4 Indian nationals accused of killing Sikh activist Hardeep Singh Nijjar appear in B.C. court

A judge in British Columbia has ordered four Indian nationals accused of murdering Sikh activist Hardeep Singh Nijjar to have no contact with several people in the community, in their first joint appearance in court Tuesday morning.

Three of the four suspects — Karan Brar, Kamalpreet Singh and Karanpreet Singh — appeared in person for the first time in provincial court in Surrey, B.C., with the fourth suspect appearing by video link.

Amandeep Singh remains in custody in Ontario where he was facing unrelated weapons offences before being arrested on May 10 for Nijjar’s killing.

The three appearing in person wore red prison sweatsuits as they entered the courtroom.

Judge Mark Jetté spoke to the men through an interpreter as he placed them under a no-contact order, before adjourning until the suspects’ next appearance on June 25.

The four Indian nationals are each accused of murder and conspiracy over the killing last year that threw Canada’s relations with India into disarray.

Prime Minister Justin Trudeau has said credible intelligence linked Nijjar’s death to Indian government involvement, but India has denied being involved in the case.

Nijjar, president of the Guru Nanak Sikh Gurdwara in Surrey and a key organizer for overseas voting on an independent Sikh state in India, was shot dead in the parking lot of the gurdwara in June 2023.

Attendees at the latest hearing for the accused were searched before entering the courthouse, with sheriffs placing people’s phones in plastic zipper bags and keeping them outside the courtroom in plastic bins.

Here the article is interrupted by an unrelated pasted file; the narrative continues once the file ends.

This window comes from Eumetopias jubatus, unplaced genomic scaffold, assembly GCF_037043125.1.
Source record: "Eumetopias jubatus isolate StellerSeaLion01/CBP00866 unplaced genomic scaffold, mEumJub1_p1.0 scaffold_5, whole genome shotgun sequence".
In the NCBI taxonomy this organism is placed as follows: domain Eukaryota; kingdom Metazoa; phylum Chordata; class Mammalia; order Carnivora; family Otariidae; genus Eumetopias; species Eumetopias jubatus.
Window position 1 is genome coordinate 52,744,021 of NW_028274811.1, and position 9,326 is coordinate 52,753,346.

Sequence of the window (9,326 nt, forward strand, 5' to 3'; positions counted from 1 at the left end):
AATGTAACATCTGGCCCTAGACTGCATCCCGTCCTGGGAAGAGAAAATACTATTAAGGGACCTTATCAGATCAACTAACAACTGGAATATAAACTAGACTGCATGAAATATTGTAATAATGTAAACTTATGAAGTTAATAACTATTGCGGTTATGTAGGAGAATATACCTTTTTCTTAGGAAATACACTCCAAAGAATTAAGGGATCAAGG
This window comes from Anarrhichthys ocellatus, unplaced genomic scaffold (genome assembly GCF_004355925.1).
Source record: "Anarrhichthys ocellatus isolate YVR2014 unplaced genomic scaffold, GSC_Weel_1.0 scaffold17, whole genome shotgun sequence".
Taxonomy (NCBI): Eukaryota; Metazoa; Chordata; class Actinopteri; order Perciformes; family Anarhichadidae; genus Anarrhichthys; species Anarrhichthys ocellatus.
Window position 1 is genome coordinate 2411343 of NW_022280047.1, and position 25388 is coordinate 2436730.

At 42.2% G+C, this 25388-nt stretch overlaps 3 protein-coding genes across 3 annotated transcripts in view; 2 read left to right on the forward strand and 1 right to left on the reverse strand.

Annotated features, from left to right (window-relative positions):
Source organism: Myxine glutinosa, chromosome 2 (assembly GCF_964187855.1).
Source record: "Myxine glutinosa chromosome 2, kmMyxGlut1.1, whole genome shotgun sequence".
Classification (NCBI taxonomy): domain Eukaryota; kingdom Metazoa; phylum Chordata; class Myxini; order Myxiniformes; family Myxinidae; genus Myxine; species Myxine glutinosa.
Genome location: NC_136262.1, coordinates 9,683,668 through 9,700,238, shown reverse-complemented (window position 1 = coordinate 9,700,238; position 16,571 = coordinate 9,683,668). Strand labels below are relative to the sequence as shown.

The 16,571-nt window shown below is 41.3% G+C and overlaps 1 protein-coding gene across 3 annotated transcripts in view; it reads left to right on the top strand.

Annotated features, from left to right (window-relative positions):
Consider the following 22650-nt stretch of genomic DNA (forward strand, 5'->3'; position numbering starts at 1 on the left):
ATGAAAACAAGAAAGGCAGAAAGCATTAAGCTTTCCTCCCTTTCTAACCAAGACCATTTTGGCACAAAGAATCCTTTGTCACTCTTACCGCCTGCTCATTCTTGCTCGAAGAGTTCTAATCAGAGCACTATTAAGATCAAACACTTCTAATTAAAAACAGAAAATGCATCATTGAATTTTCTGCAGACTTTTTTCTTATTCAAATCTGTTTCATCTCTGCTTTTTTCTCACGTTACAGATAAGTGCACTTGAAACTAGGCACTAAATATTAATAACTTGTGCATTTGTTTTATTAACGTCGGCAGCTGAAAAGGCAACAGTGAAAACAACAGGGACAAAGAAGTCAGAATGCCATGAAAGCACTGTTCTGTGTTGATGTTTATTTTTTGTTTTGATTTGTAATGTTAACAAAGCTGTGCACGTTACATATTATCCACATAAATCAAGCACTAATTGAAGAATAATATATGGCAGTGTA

The judge warned observers that recording audio and taking pictures was prohibited.

A protest outside a court house with pictures of two men on puppets with handcuffs and prison suits with signs that say 'I killed Nijjar.'
Members of the Sikh community and Sikhs for Justice demonstrated outside the courthouse on Tuesday, calling for charges against Indian officials, including Prime Minister Narendra Modi, who they allege ordered Nijjar’s killing. (Nick Allan/CBC News)

Meanwhile, a protest by supporters of Nijjar and the Sikh separatist movement he championed took place outside the courthouse.

Demonstrators read out a statement on behalf of pro-independence organization Sikhs for Justice (SFJ), calling the four accused “foot soldiers” and pressing for charges against Indian Prime Minister Narendra Modi and Indian intelligence and diplomatic officials they allege ordered the killing.

“The assassination of a Canadian citizen on Canadian soil carried out at the behest of consular officials is a challenge to Canadian sovereignty,” said the statement.

SFJ says it will hold a mock trial of Modi outside the Indian consulate in Vancouver on June 18 to mark one year since Nijjar was killed.


Posted in CBC